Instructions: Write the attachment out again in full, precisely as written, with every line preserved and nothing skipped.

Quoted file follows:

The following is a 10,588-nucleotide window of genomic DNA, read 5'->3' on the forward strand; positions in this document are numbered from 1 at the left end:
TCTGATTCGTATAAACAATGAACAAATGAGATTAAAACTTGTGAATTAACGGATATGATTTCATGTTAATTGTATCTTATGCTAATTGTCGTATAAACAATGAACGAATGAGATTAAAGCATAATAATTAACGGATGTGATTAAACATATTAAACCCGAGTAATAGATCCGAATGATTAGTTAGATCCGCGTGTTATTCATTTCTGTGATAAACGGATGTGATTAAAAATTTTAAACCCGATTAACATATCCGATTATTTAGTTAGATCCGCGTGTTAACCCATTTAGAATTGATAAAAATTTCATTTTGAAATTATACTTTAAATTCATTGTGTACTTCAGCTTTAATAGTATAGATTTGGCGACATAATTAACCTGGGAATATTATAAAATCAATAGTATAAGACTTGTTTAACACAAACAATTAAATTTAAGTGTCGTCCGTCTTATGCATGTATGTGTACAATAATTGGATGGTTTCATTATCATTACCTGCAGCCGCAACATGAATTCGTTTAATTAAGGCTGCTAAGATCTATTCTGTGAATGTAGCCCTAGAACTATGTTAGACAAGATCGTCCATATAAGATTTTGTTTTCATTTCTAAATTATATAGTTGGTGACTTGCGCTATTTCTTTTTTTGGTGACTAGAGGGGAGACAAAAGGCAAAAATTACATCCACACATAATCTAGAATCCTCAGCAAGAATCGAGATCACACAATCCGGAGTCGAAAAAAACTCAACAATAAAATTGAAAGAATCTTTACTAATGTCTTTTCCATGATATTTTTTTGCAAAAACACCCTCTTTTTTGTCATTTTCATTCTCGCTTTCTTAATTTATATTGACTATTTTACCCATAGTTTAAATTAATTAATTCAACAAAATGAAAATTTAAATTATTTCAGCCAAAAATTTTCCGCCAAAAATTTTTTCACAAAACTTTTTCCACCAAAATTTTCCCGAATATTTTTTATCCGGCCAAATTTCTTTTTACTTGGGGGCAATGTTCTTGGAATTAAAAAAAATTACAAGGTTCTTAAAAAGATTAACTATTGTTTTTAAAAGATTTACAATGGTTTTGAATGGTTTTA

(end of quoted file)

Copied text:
The following is a 10,588-nucleotide window of genomic DNA, read 5'->3' on the forward strand; positions in this document are numbered from 1 at the left end:
TCTGATTCGTATAAACAATGAACAAATGAGATTAAAACTTGTGAATTAACGGATATGATTTCATGTTAATTGTATCTTATGCTAATTGTCGTATAAACAATGAACGAATGAGATTAAAGCATAATAATTAACGGATGTGATTAAACATATTAAACCCGAGTAATAGATCCGAATGATTAGTTAGATCCGCGTGTTATTCATTTCTGTGATAAACGGATGTGATTAAAAATTTTAAACCCGATTAACATATCCGATTATTTAGTTAGATCCGCGTGTTAACCCATTTAGAATTGATAAAAATTTCATTTTGAAATTATACTTTAAATTCATTGTGTACTTCAGCTTTAATAGTATAGATTTGGCGACATAATTAACCTGGGAATATTATAAAATCAATAGTATAAGACTTGTTTAACACAAACAATTAAATTTAAGTGTCGTCCGTCTTATGCATGTATGTGTACAATAATTGGATGGTTTCATTATCATTACCTGCAGCCGCAACATGAATTCGTTTAATTAAGGCTGCTAAGATCTATTCTGTGAATGTAGCCCTAGAACTATGTTAGACAAGATCGTCCATATAAGATTTTGTTTTCATTTCTAAATTATATAGTTGGTGACTTGCGCTATTTCTTTTTTTGGTGACTAGAGGGGAGACAAAAGGCAAAAATTACATCCACACATAATCTAGAATCCTCAGCAAGAATCGAGATCACACAATCCGGAGTCGAAAAAAACTCAACAATAAAATTGAAAGAATCTTTACTAATGTCTTTTCCATGATATTTTTTTGCAAAAACACCCTCTTTTTTGTCATTTTCATTCTCGCTTTCTTAATTTATATTGACTATTTTACCCATAGTTTAAATTAATTAATTCAACAAAATGAAAATTTAAATTATTTCAGCCAAAAATTTTCCGCCAAAAATTTTTTCACAAAACTTTTTCCACCAAAATTTTCCCGAATATTTTTTATCCGGCCAAATTTCTTTTTACTTGGGGGCAATGTTCTTGGAATTAAAAAAAATTACAAGGTTCTTAAAAAGATTAACTATTGTTTTTAAAAGATTTACAATGGTTTTGAATGGTTTTA